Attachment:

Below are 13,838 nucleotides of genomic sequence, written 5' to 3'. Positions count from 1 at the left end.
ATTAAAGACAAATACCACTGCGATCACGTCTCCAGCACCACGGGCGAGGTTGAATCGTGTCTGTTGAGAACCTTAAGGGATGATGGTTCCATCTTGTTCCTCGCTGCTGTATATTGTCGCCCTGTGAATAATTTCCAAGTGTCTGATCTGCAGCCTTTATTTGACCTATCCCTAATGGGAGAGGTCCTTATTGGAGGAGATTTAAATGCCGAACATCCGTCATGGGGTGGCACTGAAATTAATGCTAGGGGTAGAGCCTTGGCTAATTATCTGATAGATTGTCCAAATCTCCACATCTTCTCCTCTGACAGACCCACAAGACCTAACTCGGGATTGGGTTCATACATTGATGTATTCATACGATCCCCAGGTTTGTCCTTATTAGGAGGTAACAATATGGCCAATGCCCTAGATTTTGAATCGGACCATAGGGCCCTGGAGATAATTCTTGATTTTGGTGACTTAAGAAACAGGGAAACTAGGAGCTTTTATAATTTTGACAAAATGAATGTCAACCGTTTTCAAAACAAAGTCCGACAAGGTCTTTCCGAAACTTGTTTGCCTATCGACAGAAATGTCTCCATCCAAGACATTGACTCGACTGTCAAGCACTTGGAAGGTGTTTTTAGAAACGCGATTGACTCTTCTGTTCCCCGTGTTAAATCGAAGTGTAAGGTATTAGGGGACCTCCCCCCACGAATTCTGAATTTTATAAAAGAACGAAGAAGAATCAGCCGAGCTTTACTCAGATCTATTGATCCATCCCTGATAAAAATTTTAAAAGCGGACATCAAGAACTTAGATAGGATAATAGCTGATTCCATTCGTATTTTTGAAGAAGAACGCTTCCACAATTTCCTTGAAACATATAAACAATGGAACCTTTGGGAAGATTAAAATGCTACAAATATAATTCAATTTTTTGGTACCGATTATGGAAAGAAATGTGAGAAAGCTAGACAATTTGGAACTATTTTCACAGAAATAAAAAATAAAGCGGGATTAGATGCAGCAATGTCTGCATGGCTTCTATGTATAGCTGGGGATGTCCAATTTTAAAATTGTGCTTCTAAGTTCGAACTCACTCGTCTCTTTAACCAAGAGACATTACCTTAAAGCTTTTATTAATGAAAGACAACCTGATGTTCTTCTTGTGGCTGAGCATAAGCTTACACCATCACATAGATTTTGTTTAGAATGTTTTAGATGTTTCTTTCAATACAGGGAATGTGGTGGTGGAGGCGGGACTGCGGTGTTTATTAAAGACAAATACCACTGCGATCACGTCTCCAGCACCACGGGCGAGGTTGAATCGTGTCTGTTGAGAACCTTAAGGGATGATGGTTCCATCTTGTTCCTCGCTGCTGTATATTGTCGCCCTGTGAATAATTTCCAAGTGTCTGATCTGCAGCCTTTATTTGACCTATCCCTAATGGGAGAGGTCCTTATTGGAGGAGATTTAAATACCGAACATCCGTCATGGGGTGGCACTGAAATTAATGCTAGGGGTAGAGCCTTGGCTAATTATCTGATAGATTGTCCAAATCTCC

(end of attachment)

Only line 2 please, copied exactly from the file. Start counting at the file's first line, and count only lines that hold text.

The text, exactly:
ATTAAAGACAAATACCACTGCGATCACGTCTCCAGCACCACGGGCGAGGTTGAATCGTGTCTGTTGAGAACCTTAAGGGATGATGGTTCCATCTTGTTCCTCGCTGCTGTATATTGTCGCCCTGTGAATAATTTCCAAGTGTCTGATCTGCAGCCTTTATTTGACCTATCCCTAATGGGAGAGGTCCTTATTGGAGGAGATTTAAATGCCGAACATCCGTCATGGGGTGGCACTGAAATTAATGCTAGGGGTAGAGCCTTGGCTAATTATCTGATAGATTGTCCAAATCTCCACATCTTCTCCTCTGACAGACCCACAAGACCTAACTCGGGATTGGGTTCATACATTGATGTATTCATACGATCCCCAGGTTTGTCCTTATTAGGAGGTAACAATATGGCCAATGCCCTAGATTTTGAATCGGACCATAGGGCCCTGGAGATAATTCTTGATTTTGGTGACTTAAGAAACAGGGAAACTAGGAGCTTTTATAATTTTGACAAAATGAATGTCAACCGTTTTCAAAACAAAGTCCGACAAGGTCTTTCCGAAACTTGTTTGCCTATCGACAGAAATGTCTCCATCCAAGACATTGACTCGACTGTCAAGCACTTGGAAGGTGTTTTTAGAAACGCGATTGACTCTTCTGTTCCCCGTGTTAAATCGAAGTGTAAGGTATTAGGGGACCTCCCCCCACGAATTCTGAATTTTATAAAAGAACGAAGAAGAATCAGCCGAGCTTTACTCAGATCTATTGATCCATCCCTGATAAAAATTTTAAAAGCGGACATCAAGAACTTAGATAGGATAATAGCTGATTCCATTCGTATTTTTGAAGAAGAACGCTTCCACAATTTCCTTGAAACATATAAACAATGGAACCTTTGGGAAGATTAAAATGCTACAAATATAATTCAATTTTTTGGTACCGATTATGGAAAGAAATGTGAGAAAGCTAGACAATTTGGAACTATTTTCACAGAAATAAAAAATAAAGCGGGATTAGATGCAGCAATGTCTGCATGGCTTCTATGTATAGCTGGGGATGTCCAATTTTAAAATTGTGCTTCTAAGTTCGAACTCACTCGTCTCTTTAACCAAGAGACATTACCTTAAAGCTTTTATTAATGAAAGACAACCTGATGTTCTTCTTGTGGCTGAGCATAAGCTTACACCATCACATAGATTTTGTTTAGAATGTTTTAGATGTTTCTTTCAATACAGGGAATGTGGTGGTGGAGGCGGGACTGCGGTGTTTATTAAAGACAAATACCACTGCGATCACGTCTCCAGCACCACGGGCGAGGTTGAATCGTGTCTGTTGAGAACCTTAAGGGATGATGGTTCCATCTTGTTCCTCGCTGCTGTATATTGTCGCCCTGTGAATAATTTCCAAGTGTCTGATCTGCAGCCTTTATTTGACCTATCCCTAATGGGAGAGGTCCTTATTGGAGGAGATTTAAATACCGAACATCCGTCATGGGGTGGCACTGAAATTAATGCTAGGGGTAGAGCCTTGGCTAATTATCTGATAGATTGTCCAAATCTCC